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Other Sports - 20. October 2008.

Next generation shine in Pune


The future of Australian sport looks bright after an outstanding 2008 Commonwealth Youth Games campaign came to an end in Pune, India overnight, with Australia winning 65 medals against world-class youth competition.

Finishing second on the medal standings behind host nation India, Australia concluded the seven-day competition with 24 gold, 18 silver and 23 bronze, and re-wrote the Games record books on 18 occasions. 

Once again Australia’s swimmers dominated in the pool, led by backstroker Jared Christie-Goldthorpe who scooped five gold medals and smashed all five Games records in the process.

The 18-year-old from Malabar in New South Wales, snared gold in the boys 100m and 200m backstroke before joining his team mates in the victorious 4x100m and 4x200m freestyle and 4 x100m medley teams.

In recognition of his achievements, Christie-Goldthorpe was bestowed with the honour of carrying the Australian flag in the last night’s closing ceremony.


Fifteen year-old Jessica Legge was also impressive, sweeping up all three girl’s breaststroke gold medals, a bronze in the 200m individual medley, and another gold in the 4x100m medley relay.

In total, Australia’s swimmers won 18 gold, 11 silver and eight bronze medals, an outstanding performance from a team of youngsters determined to take the next step through the ranks of Australian and world swimming. 

Australia’s athletics squad also displayed promising potential, led by the throwers who each recorded a personal best in winning three gold, a silver and two bronze medals.

Vika Lolo from New South Wales was the standout performer, collecting gold in the discus and silver in the shot put.

Sam Baines (boy’s 110m Hurdles), Blake Lucas (boy’s pole vault), Julian Wruck (boy’s discus) and Bianca Maurer (girl’s javelin) also contributed to Australia’s gold medal rush.

Talented tennis duo Jade Hopper (VIC) and Monika Wejnert (QLD) combined to win the girl’s doubles gold medal match in front of a parochial home Indian crowd. The two Aussie girls played superbly, keeping their cool in the frenzied environment, defeating their Indian opponents 6-4, 4-6, 6-1. It was Wejnert’s second medal of the Games, having won the bronze medal in the women’s singles on Thursday.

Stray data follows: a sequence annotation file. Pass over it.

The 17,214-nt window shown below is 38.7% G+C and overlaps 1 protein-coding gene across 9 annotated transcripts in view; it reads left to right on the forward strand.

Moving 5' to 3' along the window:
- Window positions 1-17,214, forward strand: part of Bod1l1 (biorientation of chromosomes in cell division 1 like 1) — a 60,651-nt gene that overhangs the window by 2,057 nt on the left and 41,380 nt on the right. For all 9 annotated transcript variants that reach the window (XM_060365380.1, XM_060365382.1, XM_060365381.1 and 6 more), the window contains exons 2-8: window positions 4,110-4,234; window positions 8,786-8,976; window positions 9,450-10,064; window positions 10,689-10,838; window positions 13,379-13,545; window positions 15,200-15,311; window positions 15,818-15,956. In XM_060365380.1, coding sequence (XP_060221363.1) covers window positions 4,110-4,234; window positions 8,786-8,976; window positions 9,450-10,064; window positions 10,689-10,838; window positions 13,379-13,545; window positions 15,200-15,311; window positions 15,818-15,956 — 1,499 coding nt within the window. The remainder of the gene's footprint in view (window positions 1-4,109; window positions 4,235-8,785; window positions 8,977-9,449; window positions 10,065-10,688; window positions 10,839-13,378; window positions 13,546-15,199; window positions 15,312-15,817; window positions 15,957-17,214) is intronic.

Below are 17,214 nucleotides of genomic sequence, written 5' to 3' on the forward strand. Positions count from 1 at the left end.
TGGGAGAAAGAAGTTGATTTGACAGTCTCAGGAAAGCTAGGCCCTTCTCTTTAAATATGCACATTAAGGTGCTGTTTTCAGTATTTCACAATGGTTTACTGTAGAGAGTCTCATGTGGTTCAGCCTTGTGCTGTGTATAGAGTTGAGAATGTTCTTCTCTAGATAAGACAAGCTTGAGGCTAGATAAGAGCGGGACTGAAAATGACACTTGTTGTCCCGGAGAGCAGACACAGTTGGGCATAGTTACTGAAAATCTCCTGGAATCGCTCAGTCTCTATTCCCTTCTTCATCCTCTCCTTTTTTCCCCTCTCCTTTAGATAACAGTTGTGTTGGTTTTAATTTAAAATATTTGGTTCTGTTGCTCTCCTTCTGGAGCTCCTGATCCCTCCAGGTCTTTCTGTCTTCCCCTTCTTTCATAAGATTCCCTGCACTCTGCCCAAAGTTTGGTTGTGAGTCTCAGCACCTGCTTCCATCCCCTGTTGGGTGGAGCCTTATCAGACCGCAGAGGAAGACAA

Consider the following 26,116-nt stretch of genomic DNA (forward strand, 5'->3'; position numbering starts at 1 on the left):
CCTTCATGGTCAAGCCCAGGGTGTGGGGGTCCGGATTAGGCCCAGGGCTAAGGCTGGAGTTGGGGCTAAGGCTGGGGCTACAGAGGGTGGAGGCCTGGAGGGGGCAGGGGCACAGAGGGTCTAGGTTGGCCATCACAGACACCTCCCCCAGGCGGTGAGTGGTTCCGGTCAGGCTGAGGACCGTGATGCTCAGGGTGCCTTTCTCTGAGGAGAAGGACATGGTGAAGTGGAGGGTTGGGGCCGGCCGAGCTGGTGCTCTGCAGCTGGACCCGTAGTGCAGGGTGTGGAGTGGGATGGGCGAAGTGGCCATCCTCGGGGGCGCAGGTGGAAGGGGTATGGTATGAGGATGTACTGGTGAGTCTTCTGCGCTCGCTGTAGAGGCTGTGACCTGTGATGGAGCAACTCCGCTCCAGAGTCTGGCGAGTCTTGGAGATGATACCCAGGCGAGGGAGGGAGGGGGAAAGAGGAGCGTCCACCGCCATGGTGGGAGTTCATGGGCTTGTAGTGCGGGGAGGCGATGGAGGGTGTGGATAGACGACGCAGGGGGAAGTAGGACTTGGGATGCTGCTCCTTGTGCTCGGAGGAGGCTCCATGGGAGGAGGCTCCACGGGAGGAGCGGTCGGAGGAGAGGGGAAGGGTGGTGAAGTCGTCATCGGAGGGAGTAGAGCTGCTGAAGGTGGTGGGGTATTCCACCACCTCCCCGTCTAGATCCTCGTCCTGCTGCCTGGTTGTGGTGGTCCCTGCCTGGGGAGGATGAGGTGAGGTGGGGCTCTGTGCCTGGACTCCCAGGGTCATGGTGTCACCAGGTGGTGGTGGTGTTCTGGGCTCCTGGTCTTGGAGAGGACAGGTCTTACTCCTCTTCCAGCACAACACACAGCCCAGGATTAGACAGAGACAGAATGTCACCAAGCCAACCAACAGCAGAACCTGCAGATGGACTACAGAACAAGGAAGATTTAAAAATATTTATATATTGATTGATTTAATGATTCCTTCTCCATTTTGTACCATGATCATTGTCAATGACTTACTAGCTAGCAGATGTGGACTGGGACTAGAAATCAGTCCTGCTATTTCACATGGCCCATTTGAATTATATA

Australia’s boxers also produced impressive results against world class competition from India and the British nations. Ibrahim Balla (57kg class – feather) packed a silver medal into his suitcase, whilst Jai Alexander (60kg class – light) and Jesse Ross (69kg class - welter) will arrive home with bronze medals in their possession from their respective divisions.


Australia’s shooters collected three bronze medals courtesy of Hayley Chapman (25m Sport Pistol), Michael McNabb (Trap Shooting) and Aaron Wilson (25m Sport Pistol).


Ali Harmouch, who only took up the sport of wrestling three years ago after watching professional wrestling on late night television, won the bronze medal in the 69kg division.


Team General Manager, and multiple Olympic and Commonwealth medallist, Petria Thomas was delighted with the performances and maturity displayed by her talented team of teenagers.


“I’m very proud of this team. For many of them, this was their first international competition and the first time they were competing overseas, and they handled themselves very well,” applauded Thomas.


“They adapted to the different conditions and the different culture, and got on with the job at hand.


“They have now got a taste of what a major international competition can be like as they head into the senior ranks.”

Held from 12 – 18 October 2008, the 100-strong Australian team were amongst 1300 rising stars from 71 Commonwealth nations, who contested nine sports on the program – athletics, badminton, boxing, shooting, swimming, table tennis, tennis, wrestling and weightlifting.

The Commonwealth Youth Games have provided a launching pad for a number of renowned international athletes, including 100m hurdles Olympic silver medallist Sally McLellan and three-time Olympic and four-time Commonwealth Games gold medallist, swimmer Jodie Henry.


The first Commonwealth Youth Games were held in Edinburgh, Scotland in 2000 where 733 athletes from 14 countries competed in eight sports. In Bendigo, over 1000 athletes and officials from 22 countries took part in the 10 sport programme.



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